A potential increase in interest rates from the Bank of Canada has been suggested by the bank’s governor, Tiff Macklem, should inflation remain elevated in the foreseeable future. This pronouncement was made during his address to the Calgary Chamber of Commerce, a day after the central bank maintained its key interest rate at five per cent amidst an indicative economic slowdown.
Recent findings from Statistics Canada revealed a decline in the economy in the second quarter, accompanied by a continuous rise in the unemployment rate over the last three months.
Meanwhile, Macklem noted that the central bank’s governing council is in agreement that a further hike in rates might be necessary.
“In our efforts to mitigate the risks of over-tightening and under-tightening, the governing council has settled on maintaining the policy rate at five per cent, and concedes the potential need for an increase should inflationary pressures persist,” said Macklem.
As of July, Canada’s inflation rate stood at 3.3 per cent. However, the Bank of Canada anticipates a surge in inflation in the following months before it begins to recede.
During a press conference on Thursday, Macklem addressed queries regarding the central bank’s political autonomy, in light of remarks made by politicians in reference to its policy decisions.
He highlighted that elected representatives are receiving feedback from their constituents concerning the detrimental effects of high inflation and soaring interest rates, a sentiment echoed within the central bank. Regarding speculation about potential political directives on interest rates—an unprecedented occurrence in the bank’s history, Macklem remained tight-lipped.
Addressing the Bank of Canada’s objective to rein in inflation to two per cent, Macklem spent substantial time in his speech ensuring the credibility of the inflation target. Even though inflation might appear close to this target, achieving it is fundamental for preserving predictability and stability in the economy, he emphasised.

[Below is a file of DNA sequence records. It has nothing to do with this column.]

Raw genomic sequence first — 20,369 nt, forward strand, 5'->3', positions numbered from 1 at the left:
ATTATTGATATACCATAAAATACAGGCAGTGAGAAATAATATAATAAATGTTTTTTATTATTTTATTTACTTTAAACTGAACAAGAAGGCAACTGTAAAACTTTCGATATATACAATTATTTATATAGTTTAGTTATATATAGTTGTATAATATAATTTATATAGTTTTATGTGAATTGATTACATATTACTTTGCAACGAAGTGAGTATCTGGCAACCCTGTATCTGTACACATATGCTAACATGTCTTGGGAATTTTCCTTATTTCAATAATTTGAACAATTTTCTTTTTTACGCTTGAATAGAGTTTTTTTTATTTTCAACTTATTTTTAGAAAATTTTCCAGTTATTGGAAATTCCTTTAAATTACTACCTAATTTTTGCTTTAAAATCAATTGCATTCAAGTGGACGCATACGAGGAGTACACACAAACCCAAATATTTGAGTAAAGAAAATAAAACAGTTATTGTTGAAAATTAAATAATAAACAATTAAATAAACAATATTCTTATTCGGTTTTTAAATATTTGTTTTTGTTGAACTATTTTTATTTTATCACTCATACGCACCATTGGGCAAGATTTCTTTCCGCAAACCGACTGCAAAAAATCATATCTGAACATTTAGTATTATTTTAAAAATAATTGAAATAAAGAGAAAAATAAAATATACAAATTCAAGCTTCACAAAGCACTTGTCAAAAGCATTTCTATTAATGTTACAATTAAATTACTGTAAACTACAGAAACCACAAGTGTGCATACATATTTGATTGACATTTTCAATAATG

The bank’s governor implied that if progress in reducing inflation continues to slow, it could mean that either the previous rate hikes need more time to take effect, or that current interest rates still aren’t high enough.
According to Macklem, further confirmation that inflation is decreasing and that large price increases are becoming rarer across the economy is still required. In order for this to occur, he reiterated the necessity for ongoing economic deceleration.
However, Macklem was clear in stating that the central bank isn’t aiming to obliterate economic growth, instead emphasising the critical role of ensuring inflation returns to the two per cent target in the bank’s economic support.
Despite questioning whether Canada is in the midst of a recession, Macklem’s response was negative. He did note, however, that the country might witness two consecutive quarters of mild negative growth, which technically constitutes a recession.
“But a couple of very small negatives aren’t reflective of a traditional recession, with its hallmark characteristics of significant output contraction and a steep rise in unemployment,” he added.